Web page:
Adam Fondren, Deseret News
Utah quarterback Tyler Huntley warms up before the Zaxby's Heart of Dallas Bowl between the Utes and the West Virginia Mountaineers in Dallas on Tuesday, Dec. 26, 2017. The Utes prevailed, 30-14, to finish their season at 7-6.

SALT LAKE CITY — The Pac-12 Conference announced this week that it will not allow member football teams with 5-7 records to participate in bowl games even though NCAA rules allow it.

This seems so sensible that you wonder how it could happen in college football — and why it isn’t the rule for every conference since the NCAA hasn’t put a stop to it.

Then you wonder if the Pac-12’s rule goes far enough. Why not also ban schools with .500 records (6-6) from bowl games?

Remember when bowls matched up only the best teams in the country and they were real events? Those days are long gone. Now it's marked by mediocrity, or worse.

In the last four years, 62 teams with .500 records have played in bowls, plus seven more teams with losing records.

The qualifications for a bowl game have been dumbed down and the reason is simple: The proliferation of silly bowl games — the Poulan Weed-Eater Bowl, the Famous Idaho Potato Bowl, etc. — means there simply aren’t enough teams with winning records to go around. There were 15 bowl games in 1978 and 25 by the turn of the century. By 2014 there were 40, which meant there were 78 slots to fill, not counting the national championship game.

For some reason, no one had thought this through to its logical conclusion: Statistically, what were the odds that 61 percent of the teams each year would have winning records, as once required by rule?

In 2002 when the number of bowl games jumped from 25 to 28 — or from 50 teams to 56 — three teams with 6-6 records had to be invited to fill the schedule. The NCAA changed its rules in 2006 to officially allow teams with 6-6 records to play in bowl games. In the 12 seasons since then, bowl games have included teams with .500 records — a total of 144 teams, or an average of 11.5 per year. In 2016-17, 20 teams — or 25 percent of the 2016-17 bowl field — had .500 records.

With the continued proliferation of bowl games, the NCAA was forced to change its rules again in 2015 to allow teams with 5-7 records to play in bowls if there weren’t enough six-win teams to fill the schedule (actually, teams with losing records had appeared in bowl games on rare occasions — 4-6 SMU in 1963, 5-6 North Texas in 2001, 2-3-3 South Carolina in 1945).

In 2011, 5-7 UCLA — of the Pac-12 — was invited to the Kraft Fight Hunger Bowl in San Francisco while 7-5 Western Kentucky and 6-6 Ball State were shut out of bowls. UCLA lost to Illinois, finishing with a 5-8 record, hardly the mark of a team that deserved to be in a bowl. In the six seasons since then, seven more teams with losing records (6-7, 5-7) “earned” bowl berths — six in just the last three years.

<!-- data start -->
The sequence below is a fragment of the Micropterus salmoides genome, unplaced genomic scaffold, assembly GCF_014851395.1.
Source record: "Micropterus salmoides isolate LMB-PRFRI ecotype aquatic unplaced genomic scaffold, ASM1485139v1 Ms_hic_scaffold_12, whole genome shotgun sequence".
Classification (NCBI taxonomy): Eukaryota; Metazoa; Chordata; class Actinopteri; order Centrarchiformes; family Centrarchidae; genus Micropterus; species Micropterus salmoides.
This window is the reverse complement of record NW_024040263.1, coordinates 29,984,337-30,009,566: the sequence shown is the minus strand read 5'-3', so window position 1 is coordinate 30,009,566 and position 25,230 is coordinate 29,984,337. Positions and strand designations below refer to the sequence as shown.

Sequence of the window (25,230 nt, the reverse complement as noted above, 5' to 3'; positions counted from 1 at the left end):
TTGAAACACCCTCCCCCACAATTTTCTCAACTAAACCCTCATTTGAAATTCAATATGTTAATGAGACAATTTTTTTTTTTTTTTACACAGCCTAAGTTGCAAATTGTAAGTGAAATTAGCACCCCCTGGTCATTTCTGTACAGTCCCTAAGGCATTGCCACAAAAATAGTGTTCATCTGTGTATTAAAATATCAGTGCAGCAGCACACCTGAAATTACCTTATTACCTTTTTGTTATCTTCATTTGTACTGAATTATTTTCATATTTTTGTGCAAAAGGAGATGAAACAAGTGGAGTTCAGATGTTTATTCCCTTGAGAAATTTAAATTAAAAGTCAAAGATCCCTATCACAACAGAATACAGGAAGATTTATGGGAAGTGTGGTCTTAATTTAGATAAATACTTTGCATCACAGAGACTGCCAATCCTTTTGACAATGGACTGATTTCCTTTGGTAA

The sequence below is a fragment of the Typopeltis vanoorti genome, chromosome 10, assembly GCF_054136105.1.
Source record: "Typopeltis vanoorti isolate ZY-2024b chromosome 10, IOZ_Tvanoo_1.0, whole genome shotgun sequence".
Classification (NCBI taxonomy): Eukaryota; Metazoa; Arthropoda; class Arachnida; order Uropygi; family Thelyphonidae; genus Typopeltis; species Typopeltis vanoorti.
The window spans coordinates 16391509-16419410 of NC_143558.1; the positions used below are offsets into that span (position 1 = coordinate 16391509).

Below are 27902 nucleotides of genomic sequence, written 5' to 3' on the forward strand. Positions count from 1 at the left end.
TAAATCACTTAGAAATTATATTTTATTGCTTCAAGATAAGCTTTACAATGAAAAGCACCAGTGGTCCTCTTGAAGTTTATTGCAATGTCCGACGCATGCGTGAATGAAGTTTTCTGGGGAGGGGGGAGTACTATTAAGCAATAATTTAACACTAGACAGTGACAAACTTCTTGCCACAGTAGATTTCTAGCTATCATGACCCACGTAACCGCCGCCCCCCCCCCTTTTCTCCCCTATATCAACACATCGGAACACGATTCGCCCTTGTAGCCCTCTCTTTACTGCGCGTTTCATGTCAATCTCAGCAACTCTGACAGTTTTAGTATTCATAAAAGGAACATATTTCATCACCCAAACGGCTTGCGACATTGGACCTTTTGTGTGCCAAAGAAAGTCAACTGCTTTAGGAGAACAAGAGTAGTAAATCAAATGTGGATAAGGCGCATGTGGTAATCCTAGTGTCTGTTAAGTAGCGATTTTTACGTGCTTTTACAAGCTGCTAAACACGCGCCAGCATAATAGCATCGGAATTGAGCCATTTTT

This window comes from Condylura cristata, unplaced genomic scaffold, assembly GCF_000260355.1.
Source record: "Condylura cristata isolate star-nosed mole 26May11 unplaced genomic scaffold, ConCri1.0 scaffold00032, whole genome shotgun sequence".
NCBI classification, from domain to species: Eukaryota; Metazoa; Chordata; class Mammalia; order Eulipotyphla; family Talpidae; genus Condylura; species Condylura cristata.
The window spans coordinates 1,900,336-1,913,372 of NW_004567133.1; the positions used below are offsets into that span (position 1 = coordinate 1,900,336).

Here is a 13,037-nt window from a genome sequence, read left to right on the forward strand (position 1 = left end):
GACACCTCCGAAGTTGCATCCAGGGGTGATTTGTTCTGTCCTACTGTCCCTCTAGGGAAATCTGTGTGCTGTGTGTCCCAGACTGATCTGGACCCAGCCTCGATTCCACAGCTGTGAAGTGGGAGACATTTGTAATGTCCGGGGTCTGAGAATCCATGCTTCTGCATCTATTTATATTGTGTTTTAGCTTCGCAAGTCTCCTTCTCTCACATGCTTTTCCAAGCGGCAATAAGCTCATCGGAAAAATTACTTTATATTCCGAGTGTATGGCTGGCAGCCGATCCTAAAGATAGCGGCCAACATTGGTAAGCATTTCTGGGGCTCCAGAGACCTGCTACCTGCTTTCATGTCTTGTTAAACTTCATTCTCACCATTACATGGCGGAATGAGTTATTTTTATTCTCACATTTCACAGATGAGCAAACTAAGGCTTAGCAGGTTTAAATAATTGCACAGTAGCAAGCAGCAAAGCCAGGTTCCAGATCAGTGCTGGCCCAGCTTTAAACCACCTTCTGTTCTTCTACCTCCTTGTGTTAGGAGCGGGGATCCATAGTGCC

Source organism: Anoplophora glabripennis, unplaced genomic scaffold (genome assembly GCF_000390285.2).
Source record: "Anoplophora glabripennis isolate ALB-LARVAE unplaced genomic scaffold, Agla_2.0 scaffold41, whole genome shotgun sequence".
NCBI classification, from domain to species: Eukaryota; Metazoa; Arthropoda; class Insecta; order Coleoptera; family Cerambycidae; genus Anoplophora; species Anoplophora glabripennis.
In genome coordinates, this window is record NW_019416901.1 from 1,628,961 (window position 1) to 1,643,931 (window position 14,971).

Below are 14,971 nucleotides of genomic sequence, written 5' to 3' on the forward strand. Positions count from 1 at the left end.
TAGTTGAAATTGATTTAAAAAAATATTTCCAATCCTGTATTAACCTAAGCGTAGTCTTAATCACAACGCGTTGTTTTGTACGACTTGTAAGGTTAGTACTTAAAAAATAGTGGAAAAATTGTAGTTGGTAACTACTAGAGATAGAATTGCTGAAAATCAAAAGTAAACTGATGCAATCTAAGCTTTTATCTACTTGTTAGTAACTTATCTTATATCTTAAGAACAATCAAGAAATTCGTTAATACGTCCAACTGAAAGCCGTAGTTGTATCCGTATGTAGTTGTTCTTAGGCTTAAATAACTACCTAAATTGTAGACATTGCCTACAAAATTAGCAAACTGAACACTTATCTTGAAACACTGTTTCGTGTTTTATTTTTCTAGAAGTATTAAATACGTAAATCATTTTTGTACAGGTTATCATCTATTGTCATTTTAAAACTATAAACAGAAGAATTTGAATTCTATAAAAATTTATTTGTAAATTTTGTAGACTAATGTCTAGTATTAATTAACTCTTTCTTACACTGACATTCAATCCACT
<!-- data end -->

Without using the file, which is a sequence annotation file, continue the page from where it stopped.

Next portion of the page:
“The members are going to have to figure out, what’s the purpose of bowl games?” NCAA president Mark Emmert said in 2015 at the IMG Intercollegiate Athletics Forum. “Is it a reward for a successful season or is it just another game that we’re going to provide an opportunity for? … We need to look hard at that.”

Actually, there is a third reason to consider: Is it to match the best teams in the country that season? (The answer is yes.)

In both 2011 and 2016, the NCAA placed a three-year moratorium on bowl expansion to study the issue, but in 2020 it is almost certain more cities will seek certification for new bowls. Three cities were planning to add bowl games in 2016 before the moratorium was established.

105 comments on this story

Well, the Pac-12 acted preemptively recently to stop five-win teams from accepting bowl invitations, but it might not have been as altruistic as it was pragmatic. The league was 1-8 in bowl games last season — the worst record ever by a Power 5 conference — so maybe this is a case of self-preservation.

Anyway, maybe you’re a purist who wishes a return to the days when bowl games meant something and featured only the best teams. Then again, when 20,000 people show up for the unveiling of the Tennessee Titans uniforms, when sellout crowds show up for spring football games, when the media is writing about next year’s draft prospects the day after this year’s draft is finished, maybe all anyone wants is more football, as in more bowl games, regardless of how deserving the teams are.